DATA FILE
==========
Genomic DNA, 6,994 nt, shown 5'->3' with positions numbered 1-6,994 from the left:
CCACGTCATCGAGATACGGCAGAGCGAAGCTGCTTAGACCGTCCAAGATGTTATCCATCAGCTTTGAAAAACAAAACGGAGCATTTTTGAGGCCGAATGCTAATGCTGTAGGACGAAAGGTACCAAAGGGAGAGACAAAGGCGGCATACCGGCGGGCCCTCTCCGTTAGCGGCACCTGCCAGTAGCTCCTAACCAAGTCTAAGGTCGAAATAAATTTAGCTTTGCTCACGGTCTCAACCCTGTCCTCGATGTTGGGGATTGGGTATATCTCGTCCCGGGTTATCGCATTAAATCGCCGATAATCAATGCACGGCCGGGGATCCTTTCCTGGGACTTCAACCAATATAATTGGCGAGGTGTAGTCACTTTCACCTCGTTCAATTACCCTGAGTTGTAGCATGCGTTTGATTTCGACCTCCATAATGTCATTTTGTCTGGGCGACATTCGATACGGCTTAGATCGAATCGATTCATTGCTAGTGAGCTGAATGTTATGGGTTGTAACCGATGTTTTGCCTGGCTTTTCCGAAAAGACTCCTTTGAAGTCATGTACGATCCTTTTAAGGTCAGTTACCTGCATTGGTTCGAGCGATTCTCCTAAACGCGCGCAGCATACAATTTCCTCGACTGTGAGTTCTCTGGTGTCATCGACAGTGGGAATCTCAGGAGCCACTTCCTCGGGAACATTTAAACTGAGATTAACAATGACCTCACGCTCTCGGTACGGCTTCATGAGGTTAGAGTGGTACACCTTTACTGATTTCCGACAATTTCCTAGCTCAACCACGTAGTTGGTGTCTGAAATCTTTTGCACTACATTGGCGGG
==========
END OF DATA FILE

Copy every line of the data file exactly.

Genomic DNA, 6,994 nt, shown 5'->3' with positions numbered 1-6,994 from the left:
CCACGTCATCGAGATACGGCAGAGCGAAGCTGCTTAGACCGTCCAAGATGTTATCCATCAGCTTTGAAAAACAAAACGGAGCATTTTTGAGGCCGAATGCTAATGCTGTAGGACGAAAGGTACCAAAGGGAGAGACAAAGGCGGCATACCGGCGGGCCCTCTCCGTTAGCGGCACCTGCCAGTAGCTCCTAACCAAGTCTAAGGTCGAAATAAATTTAGCTTTGCTCACGGTCTCAACCCTGTCCTCGATGTTGGGGATTGGGTATATCTCGTCCCGGGTTATCGCATTAAATCGCCGATAATCAATGCACGGCCGGGGATCCTTTCCTGGGACTTCAACCAATATAATTGGCGAGGTGTAGTCACTTTCACCTCGTTCAATTACCCTGAGTTGTAGCATGCGTTTGATTTCGACCTCCATAATGTCATTTTGTCTGGGCGACATTCGATACGGCTTAGATCGAATCGATTCATTGCTAGTGAGCTGAATGTTATGGGTTGTAACCGATGTTTTGCCTGGCTTTTCCGAAAAGACTCCTTTGAAGTCATGTACGATCCTTTTAAGGTCAGTTACCTGCATTGGTTCGAGCGATTCTCCTAAACGCGCGCAGCATACAATTTCCTCGACTGTGAGTTCTCTGGTGTCATCGACAGTGGGAATCTCAGGAGCCACTTCCTCGGGAACATTTAAACTGAGATTAACAATGACCTCACGCTCTCGGTACGGCTTCATGAGGTTAGAGTGGTACACCTTTACTGATTTCCGACAATTTCCTAGCTCAACCACGTAGTTGGTGTCTGAAATCTTTTGCACTACATTGGCGGG